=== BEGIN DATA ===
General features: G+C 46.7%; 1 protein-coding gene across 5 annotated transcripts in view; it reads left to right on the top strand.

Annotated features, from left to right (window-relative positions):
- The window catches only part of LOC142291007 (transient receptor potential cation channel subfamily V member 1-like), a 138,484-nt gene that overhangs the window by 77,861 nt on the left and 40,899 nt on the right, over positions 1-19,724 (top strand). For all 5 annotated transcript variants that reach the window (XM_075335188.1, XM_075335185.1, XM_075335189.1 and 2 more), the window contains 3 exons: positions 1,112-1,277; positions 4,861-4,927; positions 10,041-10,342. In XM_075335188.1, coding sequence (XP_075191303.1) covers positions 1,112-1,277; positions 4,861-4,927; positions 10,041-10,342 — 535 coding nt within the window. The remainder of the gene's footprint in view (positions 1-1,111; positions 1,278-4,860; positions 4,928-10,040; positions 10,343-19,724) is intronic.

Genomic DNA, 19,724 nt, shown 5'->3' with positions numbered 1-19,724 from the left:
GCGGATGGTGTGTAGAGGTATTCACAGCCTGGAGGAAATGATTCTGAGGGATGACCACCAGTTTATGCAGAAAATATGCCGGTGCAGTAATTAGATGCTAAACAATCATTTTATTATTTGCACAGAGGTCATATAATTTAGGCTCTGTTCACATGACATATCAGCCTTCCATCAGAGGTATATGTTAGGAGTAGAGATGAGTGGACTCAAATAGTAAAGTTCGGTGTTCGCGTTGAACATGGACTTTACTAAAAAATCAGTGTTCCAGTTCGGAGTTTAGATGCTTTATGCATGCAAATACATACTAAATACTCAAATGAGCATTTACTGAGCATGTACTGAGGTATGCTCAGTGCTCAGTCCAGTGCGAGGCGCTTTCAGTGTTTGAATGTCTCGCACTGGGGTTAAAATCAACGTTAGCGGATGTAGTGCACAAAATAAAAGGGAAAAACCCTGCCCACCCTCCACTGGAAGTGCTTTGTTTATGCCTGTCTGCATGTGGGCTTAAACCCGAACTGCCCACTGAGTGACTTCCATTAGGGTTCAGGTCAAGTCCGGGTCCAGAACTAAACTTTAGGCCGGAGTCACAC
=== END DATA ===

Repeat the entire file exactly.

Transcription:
General features: G+C 46.7%; 1 protein-coding gene across 5 annotated transcripts in view; it reads left to right on the top strand.

Annotated features, from left to right (window-relative positions):
- The window catches only part of LOC142291007 (transient receptor potential cation channel subfamily V member 1-like), a 138,484-nt gene that overhangs the window by 77,861 nt on the left and 40,899 nt on the right, over positions 1-19,724 (top strand). For all 5 annotated transcript variants that reach the window (XM_075335188.1, XM_075335185.1, XM_075335189.1 and 2 more), the window contains 3 exons: positions 1,112-1,277; positions 4,861-4,927; positions 10,041-10,342. In XM_075335188.1, coding sequence (XP_075191303.1) covers positions 1,112-1,277; positions 4,861-4,927; positions 10,041-10,342 — 535 coding nt within the window. The remainder of the gene's footprint in view (positions 1-1,111; positions 1,278-4,860; positions 4,928-10,040; positions 10,343-19,724) is intronic.

Genomic DNA, 19,724 nt, shown 5'->3' with positions numbered 1-19,724 from the left:
GCGGATGGTGTGTAGAGGTATTCACAGCCTGGAGGAAATGATTCTGAGGGATGACCACCAGTTTATGCAGAAAATATGCCGGTGCAGTAATTAGATGCTAAACAATCATTTTATTATTTGCACAGAGGTCATATAATTTAGGCTCTGTTCACATGACATATCAGCCTTCCATCAGAGGTATATGTTAGGAGTAGAGATGAGTGGACTCAAATAGTAAAGTTCGGTGTTCGCGTTGAACATGGACTTTACTAAAAAATCAGTGTTCCAGTTCGGAGTTTAGATGCTTTATGCATGCAAATACATACTAAATACTCAAATGAGCATTTACTGAGCATGTACTGAGGTATGCTCAGTGCTCAGTCCAGTGCGAGGCGCTTTCAGTGTTTGAATGTCTCGCACTGGGGTTAAAATCAACGTTAGCGGATGTAGTGCACAAAATAAAAGGGAAAAACCCTGCCCACCCTCCACTGGAAGTGCTTTGTTTATGCCTGTCTGCATGTGGGCTTAAACCCGAACTGCCCACTGAGTGACTTCCATTAGGGTTCAGGTCAAGTCCGGGTCCAGAACTAAACTTTAGGCCGGAGTCACAC